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krypton

  • 3 years ago

y=lmx->inf (xe^x)/(x^2+2x-1) use l hopitals rule

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  1. zepdrix
    • 3 years ago
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    Before using L'Hopital's Rule, verify that the limit is of an indeterminate form. This limit appears to be of the indeterminate form: \[\frac{ \infty }{ \infty }\] So we can apply L'Hopital's Rule. Do you need help applying the rule? :)

  2. krypton
    • 3 years ago
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    yeah i do pls

  3. krypton
    • 3 years ago
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    beacuse after applying the rule, i syill got inf/inf

  4. zepdrix
    • 3 years ago
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    |dw:1349037732010:dw| Still getting Inf/Inf? Good that is still an indeterminate form, which means you can apply L'Hop again! :)

  5. krypton
    • 3 years ago
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    so how do i apply it again?

  6. krypton
    • 3 years ago
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    after the 1st derivative, i got e^x(1+x)/(2x+2) then i plugged in inf and got inf/inf

  7. zepdrix
    • 3 years ago
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    |dw:1349037925108:dw| Yah you need to apply L'Hop from that spot again :)

  8. zepdrix
    • 3 years ago
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    The important thing to remember is that - You can only apply L'Hop rule a second time (or even third time, etc.. ) if it is STILL of an indeterminate form after the first application of L'Hop. Still confused? :O

  9. krypton
    • 3 years ago
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    yeah i now understand thanks alot :)

  10. zepdrix
    • 3 years ago
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    yay \c:/

  11. krypton
    • 3 years ago
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    hey so the answer will be?

  12. krypton
    • 3 years ago
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    infinity?

  13. zepdrix
    • 3 years ago
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    So it looks like it simplifies to:\[\frac{ \infty }{ 2 }\] Which, yes is simply Infinity. Good job! :)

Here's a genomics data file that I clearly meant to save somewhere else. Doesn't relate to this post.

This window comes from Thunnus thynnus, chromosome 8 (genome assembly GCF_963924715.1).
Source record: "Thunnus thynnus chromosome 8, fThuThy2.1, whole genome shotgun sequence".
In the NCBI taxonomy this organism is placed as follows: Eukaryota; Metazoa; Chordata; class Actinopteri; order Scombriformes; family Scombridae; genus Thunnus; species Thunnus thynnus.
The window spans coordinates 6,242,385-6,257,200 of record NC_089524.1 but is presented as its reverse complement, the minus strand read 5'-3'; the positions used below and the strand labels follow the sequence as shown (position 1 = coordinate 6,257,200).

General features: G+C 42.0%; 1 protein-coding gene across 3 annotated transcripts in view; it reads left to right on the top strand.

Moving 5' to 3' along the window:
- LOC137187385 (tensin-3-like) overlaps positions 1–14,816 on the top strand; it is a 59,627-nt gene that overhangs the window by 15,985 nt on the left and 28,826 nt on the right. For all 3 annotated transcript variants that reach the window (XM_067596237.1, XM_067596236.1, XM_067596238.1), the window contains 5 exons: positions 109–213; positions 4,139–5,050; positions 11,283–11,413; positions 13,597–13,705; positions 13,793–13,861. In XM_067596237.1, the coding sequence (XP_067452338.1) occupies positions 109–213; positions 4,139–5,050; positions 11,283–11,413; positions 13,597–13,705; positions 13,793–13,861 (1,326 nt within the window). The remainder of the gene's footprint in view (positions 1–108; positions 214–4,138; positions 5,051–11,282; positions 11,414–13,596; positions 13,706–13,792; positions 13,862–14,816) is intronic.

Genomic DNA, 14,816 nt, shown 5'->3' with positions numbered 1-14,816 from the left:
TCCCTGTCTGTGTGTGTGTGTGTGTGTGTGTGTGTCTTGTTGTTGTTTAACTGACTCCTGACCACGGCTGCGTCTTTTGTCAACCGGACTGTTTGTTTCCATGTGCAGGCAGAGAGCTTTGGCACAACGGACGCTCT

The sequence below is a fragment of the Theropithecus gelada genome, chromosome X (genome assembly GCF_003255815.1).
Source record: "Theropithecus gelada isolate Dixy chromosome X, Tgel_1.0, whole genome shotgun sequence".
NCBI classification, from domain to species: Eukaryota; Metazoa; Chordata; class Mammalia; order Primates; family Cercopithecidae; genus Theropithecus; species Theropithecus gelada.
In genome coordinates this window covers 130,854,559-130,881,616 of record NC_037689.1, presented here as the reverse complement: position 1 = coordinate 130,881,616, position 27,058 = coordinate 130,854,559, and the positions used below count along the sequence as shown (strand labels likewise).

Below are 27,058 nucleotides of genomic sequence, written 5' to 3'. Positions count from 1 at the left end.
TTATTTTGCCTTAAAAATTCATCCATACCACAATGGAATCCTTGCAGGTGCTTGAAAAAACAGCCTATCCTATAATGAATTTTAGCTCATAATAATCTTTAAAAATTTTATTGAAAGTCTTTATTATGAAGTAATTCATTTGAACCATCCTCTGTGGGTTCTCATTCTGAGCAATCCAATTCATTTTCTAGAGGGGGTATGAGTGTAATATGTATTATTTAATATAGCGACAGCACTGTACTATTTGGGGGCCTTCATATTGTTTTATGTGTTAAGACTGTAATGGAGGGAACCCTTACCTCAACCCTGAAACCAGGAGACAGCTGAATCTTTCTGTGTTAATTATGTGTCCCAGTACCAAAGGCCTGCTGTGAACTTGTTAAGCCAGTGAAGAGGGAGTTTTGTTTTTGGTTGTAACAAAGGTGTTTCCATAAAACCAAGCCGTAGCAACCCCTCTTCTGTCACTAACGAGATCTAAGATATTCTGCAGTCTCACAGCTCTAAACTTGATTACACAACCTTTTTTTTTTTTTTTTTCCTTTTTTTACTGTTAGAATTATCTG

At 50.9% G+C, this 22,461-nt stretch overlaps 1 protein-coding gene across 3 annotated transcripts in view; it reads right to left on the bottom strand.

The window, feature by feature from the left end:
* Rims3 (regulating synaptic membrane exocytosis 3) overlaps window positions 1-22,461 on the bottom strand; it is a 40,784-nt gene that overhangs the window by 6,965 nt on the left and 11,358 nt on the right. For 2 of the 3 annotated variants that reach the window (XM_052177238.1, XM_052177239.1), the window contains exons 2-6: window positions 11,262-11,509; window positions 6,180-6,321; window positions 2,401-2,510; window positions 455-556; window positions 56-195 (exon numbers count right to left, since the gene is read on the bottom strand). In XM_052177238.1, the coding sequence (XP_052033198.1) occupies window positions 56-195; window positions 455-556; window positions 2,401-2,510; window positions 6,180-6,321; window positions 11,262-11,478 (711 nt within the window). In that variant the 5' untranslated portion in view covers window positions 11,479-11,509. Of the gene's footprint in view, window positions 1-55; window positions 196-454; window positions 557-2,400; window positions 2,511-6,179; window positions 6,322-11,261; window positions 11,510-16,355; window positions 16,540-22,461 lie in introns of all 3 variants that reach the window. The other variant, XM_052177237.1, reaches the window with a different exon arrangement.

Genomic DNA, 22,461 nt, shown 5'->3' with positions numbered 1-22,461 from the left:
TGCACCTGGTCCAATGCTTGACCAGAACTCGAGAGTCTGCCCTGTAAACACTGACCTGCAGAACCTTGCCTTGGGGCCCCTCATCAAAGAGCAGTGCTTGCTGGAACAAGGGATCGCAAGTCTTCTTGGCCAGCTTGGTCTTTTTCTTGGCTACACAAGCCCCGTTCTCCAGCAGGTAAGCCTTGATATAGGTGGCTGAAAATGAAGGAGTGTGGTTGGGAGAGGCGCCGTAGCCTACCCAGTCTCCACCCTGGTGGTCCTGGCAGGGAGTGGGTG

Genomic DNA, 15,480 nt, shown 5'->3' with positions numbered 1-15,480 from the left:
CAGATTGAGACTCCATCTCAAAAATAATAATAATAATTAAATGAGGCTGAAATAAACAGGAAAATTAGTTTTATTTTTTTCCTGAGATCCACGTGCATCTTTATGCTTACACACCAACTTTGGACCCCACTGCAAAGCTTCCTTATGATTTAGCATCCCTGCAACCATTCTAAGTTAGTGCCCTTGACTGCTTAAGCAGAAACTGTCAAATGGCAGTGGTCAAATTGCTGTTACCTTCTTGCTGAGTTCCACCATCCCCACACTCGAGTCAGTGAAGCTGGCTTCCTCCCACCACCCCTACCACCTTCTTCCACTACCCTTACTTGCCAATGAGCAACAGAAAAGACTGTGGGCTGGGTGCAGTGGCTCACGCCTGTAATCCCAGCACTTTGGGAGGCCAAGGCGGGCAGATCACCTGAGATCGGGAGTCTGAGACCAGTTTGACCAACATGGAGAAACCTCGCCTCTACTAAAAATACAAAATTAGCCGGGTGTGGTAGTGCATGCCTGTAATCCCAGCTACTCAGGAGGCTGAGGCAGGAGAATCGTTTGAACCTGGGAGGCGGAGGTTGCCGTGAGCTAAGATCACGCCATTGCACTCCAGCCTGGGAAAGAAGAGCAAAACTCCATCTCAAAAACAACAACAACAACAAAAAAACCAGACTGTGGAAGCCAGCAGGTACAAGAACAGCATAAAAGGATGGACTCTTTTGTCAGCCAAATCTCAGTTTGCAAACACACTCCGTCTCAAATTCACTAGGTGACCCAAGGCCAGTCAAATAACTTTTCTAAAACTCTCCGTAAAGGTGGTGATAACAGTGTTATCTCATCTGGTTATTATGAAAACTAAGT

14. krypton
    • 3 years ago
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    hi i need a bit help with one other scenario as i wasnt in the class when the whole topic was thought how about this y=limx->0^+ x^2x

  15. krypton
    • 3 years ago
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    thats x approches 0 from the right

  16. zepdrix
    • 3 years ago
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    |dw:1349039331256:dw|

  17. zepdrix
    • 3 years ago
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    |dw:1349039504362:dw|

  18. zepdrix
    • 3 years ago
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    |dw:1349039633140:dw|

  19. zepdrix
    • 3 years ago
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    |dw:1349039718975:dw|

  20. zepdrix
    • 3 years ago
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    |dw:1349039844810:dw|

  21. zepdrix
    • 3 years ago
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    |dw:1349039949728:dw| Get stuck on any part of that? I tried to be detailed, since you missed the concept in class D': It's a little tricky.

  22. krypton
    • 3 years ago
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    1?

  23. zepdrix
    • 3 years ago
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    Yay \:D/

  24. krypton
    • 3 years ago
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    does this math change if the say x approaches 0 from the left??

  25. krypton
    • 3 years ago
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    0^-

  26. zepdrix
    • 3 years ago
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    Yes. The reason they made that distinction, is because the Natural log is only defined for values greater than 0. If we were approaching 0 from the left, it wouldn't make any sense, because that value isn't in the domain of lnx. So we are forced to approach from positive values! :)

  27. zepdrix
    • 3 years ago
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    |dw:1349040248054:dw|

  28. krypton
    • 3 years ago
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    oh! ok thanks alot for your help.so this as far as l'hopitals rule goes, no other thing? if is inderterminant u keep using the rule and taking the 2nd derivate

  29. zepdrix
    • 3 years ago
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    Yes repeat as often as you are able to. :) Important note: You need the CORRECT indeterminate form to apply L'Hop. If I remember correctly you need one of these two forms:\[\frac{ 0 }{ 0 },\frac{ \infty }{ \infty }\] In this problem we just did, we had the indeterminate form: \[\infty*0\]So we had to move things around before we could apply L'Hop :)

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